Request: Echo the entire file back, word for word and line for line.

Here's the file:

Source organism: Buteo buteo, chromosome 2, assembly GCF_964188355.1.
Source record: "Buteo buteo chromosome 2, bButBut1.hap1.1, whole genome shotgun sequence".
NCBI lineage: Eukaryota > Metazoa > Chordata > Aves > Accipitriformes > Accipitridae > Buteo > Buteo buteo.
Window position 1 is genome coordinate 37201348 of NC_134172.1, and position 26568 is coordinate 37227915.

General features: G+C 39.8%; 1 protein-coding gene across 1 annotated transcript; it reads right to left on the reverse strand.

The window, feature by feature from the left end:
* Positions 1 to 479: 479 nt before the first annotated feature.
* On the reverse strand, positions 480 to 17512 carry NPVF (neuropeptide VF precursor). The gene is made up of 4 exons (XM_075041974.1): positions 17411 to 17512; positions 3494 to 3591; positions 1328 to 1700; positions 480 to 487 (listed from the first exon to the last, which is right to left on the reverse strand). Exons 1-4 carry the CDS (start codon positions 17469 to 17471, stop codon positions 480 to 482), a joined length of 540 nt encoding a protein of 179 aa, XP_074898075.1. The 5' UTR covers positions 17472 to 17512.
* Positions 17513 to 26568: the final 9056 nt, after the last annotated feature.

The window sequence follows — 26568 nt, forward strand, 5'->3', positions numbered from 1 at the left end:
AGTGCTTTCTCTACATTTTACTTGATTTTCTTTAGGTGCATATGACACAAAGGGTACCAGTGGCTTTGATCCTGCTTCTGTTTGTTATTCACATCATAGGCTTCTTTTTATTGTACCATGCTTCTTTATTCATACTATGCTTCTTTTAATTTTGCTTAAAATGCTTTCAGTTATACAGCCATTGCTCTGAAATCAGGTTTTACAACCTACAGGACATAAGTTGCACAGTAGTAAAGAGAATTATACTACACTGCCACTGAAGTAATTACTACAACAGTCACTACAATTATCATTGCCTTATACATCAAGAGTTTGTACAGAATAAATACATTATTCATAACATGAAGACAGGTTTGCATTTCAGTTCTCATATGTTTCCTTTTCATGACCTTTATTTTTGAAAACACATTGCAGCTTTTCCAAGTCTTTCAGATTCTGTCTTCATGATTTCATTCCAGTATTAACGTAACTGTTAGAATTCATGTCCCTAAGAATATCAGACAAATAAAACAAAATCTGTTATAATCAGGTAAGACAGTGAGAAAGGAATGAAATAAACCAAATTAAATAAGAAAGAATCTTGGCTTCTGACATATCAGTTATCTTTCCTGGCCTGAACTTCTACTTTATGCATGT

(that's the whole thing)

Source organism: Buteo buteo, chromosome 2, assembly GCF_964188355.1.
Source record: "Buteo buteo chromosome 2, bButBut1.hap1.1, whole genome shotgun sequence".
NCBI lineage: Eukaryota > Metazoa > Chordata > Aves > Accipitriformes > Accipitridae > Buteo > Buteo buteo.
Window position 1 is genome coordinate 37201348 of NC_134172.1, and position 26568 is coordinate 37227915.

General features: G+C 39.8%; 1 protein-coding gene across 1 annotated transcript; it reads right to left on the reverse strand.

The window, feature by feature from the left end:
* Positions 1 to 479: 479 nt before the first annotated feature.
* On the reverse strand, positions 480 to 17512 carry NPVF (neuropeptide VF precursor). The gene is made up of 4 exons (XM_075041974.1): positions 17411 to 17512; positions 3494 to 3591; positions 1328 to 1700; positions 480 to 487 (listed from the first exon to the last, which is right to left on the reverse strand). Exons 1-4 carry the CDS (start codon positions 17469 to 17471, stop codon positions 480 to 482), a joined length of 540 nt encoding a protein of 179 aa, XP_074898075.1. The 5' UTR covers positions 17472 to 17512.
* Positions 17513 to 26568: the final 9056 nt, after the last annotated feature.

The window sequence follows — 26568 nt, forward strand, 5'->3', positions numbered from 1 at the left end:
AGTGCTTTCTCTACATTTTACTTGATTTTCTTTAGGTGCATATGACACAAAGGGTACCAGTGGCTTTGATCCTGCTTCTGTTTGTTATTCACATCATAGGCTTCTTTTTATTGTACCATGCTTCTTTATTCATACTATGCTTCTTTTAATTTTGCTTAAAATGCTTTCAGTTATACAGCCATTGCTCTGAAATCAGGTTTTACAACCTACAGGACATAAGTTGCACAGTAGTAAAGAGAATTATACTACACTGCCACTGAAGTAATTACTACAACAGTCACTACAATTATCATTGCCTTATACATCAAGAGTTTGTACAGAATAAATACATTATTCATAACATGAAGACAGGTTTGCATTTCAGTTCTCATATGTTTCCTTTTCATGACCTTTATTTTTGAAAACACATTGCAGCTTTTCCAAGTCTTTCAGATTCTGTCTTCATGATTTCATTCCAGTATTAACGTAACTGTTAGAATTCATGTCCCTAAGAATATCAGACAAATAAAACAAAATCTGTTATAATCAGGTAAGACAGTGAGAAAGGAATGAAATAAACCAAATTAAATAAGAAAGAATCTTGGCTTCTGACATATCAGTTATCTTTCCTGGCCTGAACTTCTACTTTATGCATGT